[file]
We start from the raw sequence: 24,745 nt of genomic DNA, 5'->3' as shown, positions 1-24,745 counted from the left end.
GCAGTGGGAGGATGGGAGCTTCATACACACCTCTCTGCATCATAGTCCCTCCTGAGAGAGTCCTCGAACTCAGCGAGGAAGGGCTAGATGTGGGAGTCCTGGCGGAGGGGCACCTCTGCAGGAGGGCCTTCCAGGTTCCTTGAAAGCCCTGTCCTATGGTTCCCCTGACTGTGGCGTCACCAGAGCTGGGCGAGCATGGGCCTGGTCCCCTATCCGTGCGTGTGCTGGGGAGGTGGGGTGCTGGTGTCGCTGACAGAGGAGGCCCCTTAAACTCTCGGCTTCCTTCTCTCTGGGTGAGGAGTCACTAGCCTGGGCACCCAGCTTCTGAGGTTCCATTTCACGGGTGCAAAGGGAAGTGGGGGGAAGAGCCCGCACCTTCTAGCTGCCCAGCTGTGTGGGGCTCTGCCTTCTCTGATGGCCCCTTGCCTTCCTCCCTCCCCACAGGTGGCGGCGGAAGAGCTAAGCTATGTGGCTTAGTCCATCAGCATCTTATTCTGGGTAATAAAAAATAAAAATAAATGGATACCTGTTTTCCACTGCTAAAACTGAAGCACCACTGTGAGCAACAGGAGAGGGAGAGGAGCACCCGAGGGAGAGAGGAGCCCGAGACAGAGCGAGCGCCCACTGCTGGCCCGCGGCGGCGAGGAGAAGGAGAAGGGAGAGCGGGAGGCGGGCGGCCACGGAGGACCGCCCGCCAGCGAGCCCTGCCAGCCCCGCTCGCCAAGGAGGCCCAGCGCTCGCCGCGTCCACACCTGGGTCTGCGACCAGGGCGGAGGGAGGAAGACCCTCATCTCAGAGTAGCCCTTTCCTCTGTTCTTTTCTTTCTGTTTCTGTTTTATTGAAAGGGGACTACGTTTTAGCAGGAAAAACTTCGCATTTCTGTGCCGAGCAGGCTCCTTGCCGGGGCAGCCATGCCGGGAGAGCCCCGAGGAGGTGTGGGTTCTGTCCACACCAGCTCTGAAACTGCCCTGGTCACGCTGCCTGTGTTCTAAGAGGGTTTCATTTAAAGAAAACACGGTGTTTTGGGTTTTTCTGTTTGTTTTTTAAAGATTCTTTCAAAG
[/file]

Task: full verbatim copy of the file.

We start from the raw sequence: 24,745 nt of genomic DNA, 5'->3' as shown, positions 1-24,745 counted from the left end.
GCAGTGGGAGGATGGGAGCTTCATACACACCTCTCTGCATCATAGTCCCTCCTGAGAGAGTCCTCGAACTCAGCGAGGAAGGGCTAGATGTGGGAGTCCTGGCGGAGGGGCACCTCTGCAGGAGGGCCTTCCAGGTTCCTTGAAAGCCCTGTCCTATGGTTCCCCTGACTGTGGCGTCACCAGAGCTGGGCGAGCATGGGCCTGGTCCCCTATCCGTGCGTGTGCTGGGGAGGTGGGGTGCTGGTGTCGCTGACAGAGGAGGCCCCTTAAACTCTCGGCTTCCTTCTCTCTGGGTGAGGAGTCACTAGCCTGGGCACCCAGCTTCTGAGGTTCCATTTCACGGGTGCAAAGGGAAGTGGGGGGAAGAGCCCGCACCTTCTAGCTGCCCAGCTGTGTGGGGCTCTGCCTTCTCTGATGGCCCCTTGCCTTCCTCCCTCCCCACAGGTGGCGGCGGAAGAGCTAAGCTATGTGGCTTAGTCCATCAGCATCTTATTCTGGGTAATAAAAAATAAAAATAAATGGATACCTGTTTTCCACTGCTAAAACTGAAGCACCACTGTGAGCAACAGGAGAGGGAGAGGAGCACCCGAGGGAGAGAGGAGCCCGAGACAGAGCGAGCGCCCACTGCTGGCCCGCGGCGGCGAGGAGAAGGAGAAGGGAGAGCGGGAGGCGGGCGGCCACGGAGGACCGCCCGCCAGCGAGCCCTGCCAGCCCCGCTCGCCAAGGAGGCCCAGCGCTCGCCGCGTCCACACCTGGGTCTGCGACCAGGGCGGAGGGAGGAAGACCCTCATCTCAGAGTAGCCCTTTCCTCTGTTCTTTTCTTTCTGTTTCTGTTTTATTGAAAGGGGACTACGTTTTAGCAGGAAAAACTTCGCATTTCTGTGCCGAGCAGGCTCCTTGCCGGGGCAGCCATGCCGGGAGAGCCCCGAGGAGGTGTGGGTTCTGTCCACACCAGCTCTGAAACTGCCCTGGTCACGCTGCCTGTGTTCTAAGAGGGTTTCATTTAAAGAAAACACGGTGTTTTGGGTTTTTCTGTTTGTTTTTTAAAGATTCTTTCAAAG